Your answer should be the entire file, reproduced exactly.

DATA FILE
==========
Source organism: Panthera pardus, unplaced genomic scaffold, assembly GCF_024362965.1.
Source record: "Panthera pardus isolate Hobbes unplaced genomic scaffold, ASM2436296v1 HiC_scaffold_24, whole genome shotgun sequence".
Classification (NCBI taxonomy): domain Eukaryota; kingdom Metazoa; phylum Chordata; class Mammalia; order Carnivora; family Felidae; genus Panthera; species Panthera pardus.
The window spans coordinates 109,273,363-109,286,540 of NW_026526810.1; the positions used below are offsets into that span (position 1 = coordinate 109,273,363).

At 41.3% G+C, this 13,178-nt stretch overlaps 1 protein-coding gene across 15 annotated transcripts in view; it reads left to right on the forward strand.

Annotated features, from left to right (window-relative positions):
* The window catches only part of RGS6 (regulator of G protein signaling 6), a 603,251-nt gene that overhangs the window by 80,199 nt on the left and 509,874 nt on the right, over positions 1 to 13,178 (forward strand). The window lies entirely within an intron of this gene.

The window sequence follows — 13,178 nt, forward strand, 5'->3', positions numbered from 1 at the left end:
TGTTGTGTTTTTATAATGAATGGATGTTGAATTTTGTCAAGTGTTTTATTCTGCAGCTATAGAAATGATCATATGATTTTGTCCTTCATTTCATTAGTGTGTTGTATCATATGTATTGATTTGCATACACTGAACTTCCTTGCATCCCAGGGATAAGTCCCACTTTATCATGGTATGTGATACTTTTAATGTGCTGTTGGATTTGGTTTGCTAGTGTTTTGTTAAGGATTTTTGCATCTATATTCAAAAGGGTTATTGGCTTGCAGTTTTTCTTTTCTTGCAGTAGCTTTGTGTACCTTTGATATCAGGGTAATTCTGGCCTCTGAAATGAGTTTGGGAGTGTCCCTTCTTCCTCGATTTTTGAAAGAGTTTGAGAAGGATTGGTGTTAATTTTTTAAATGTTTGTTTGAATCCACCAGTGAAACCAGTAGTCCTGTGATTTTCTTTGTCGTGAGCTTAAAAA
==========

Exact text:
Source organism: Panthera pardus, unplaced genomic scaffold, assembly GCF_024362965.1.
Source record: "Panthera pardus isolate Hobbes unplaced genomic scaffold, ASM2436296v1 HiC_scaffold_24, whole genome shotgun sequence".
Classification (NCBI taxonomy): domain Eukaryota; kingdom Metazoa; phylum Chordata; class Mammalia; order Carnivora; family Felidae; genus Panthera; species Panthera pardus.
The window spans coordinates 109,273,363-109,286,540 of NW_026526810.1; the positions used below are offsets into that span (position 1 = coordinate 109,273,363).

At 41.3% G+C, this 13,178-nt stretch overlaps 1 protein-coding gene across 15 annotated transcripts in view; it reads left to right on the forward strand.

Annotated features, from left to right (window-relative positions):
* The window catches only part of RGS6 (regulator of G protein signaling 6), a 603,251-nt gene that overhangs the window by 80,199 nt on the left and 509,874 nt on the right, over positions 1 to 13,178 (forward strand). The window lies entirely within an intron of this gene.

The window sequence follows — 13,178 nt, forward strand, 5'->3', positions numbered from 1 at the left end:
TGTTGTGTTTTTATAATGAATGGATGTTGAATTTTGTCAAGTGTTTTATTCTGCAGCTATAGAAATGATCATATGATTTTGTCCTTCATTTCATTAGTGTGTTGTATCATATGTATTGATTTGCATACACTGAACTTCCTTGCATCCCAGGGATAAGTCCCACTTTATCATGGTATGTGATACTTTTAATGTGCTGTTGGATTTGGTTTGCTAGTGTTTTGTTAAGGATTTTTGCATCTATATTCAAAAGGGTTATTGGCTTGCAGTTTTTCTTTTCTTGCAGTAGCTTTGTGTACCTTTGATATCAGGGTAATTCTGGCCTCTGAAATGAGTTTGGGAGTGTCCCTTCTTCCTCGATTTTTGAAAGAGTTTGAGAAGGATTGGTGTTAATTTTTTAAATGTTTGTTTGAATCCACCAGTGAAACCAGTAGTCCTGTGATTTTCTTTGTCGTGAGCTTAAAAA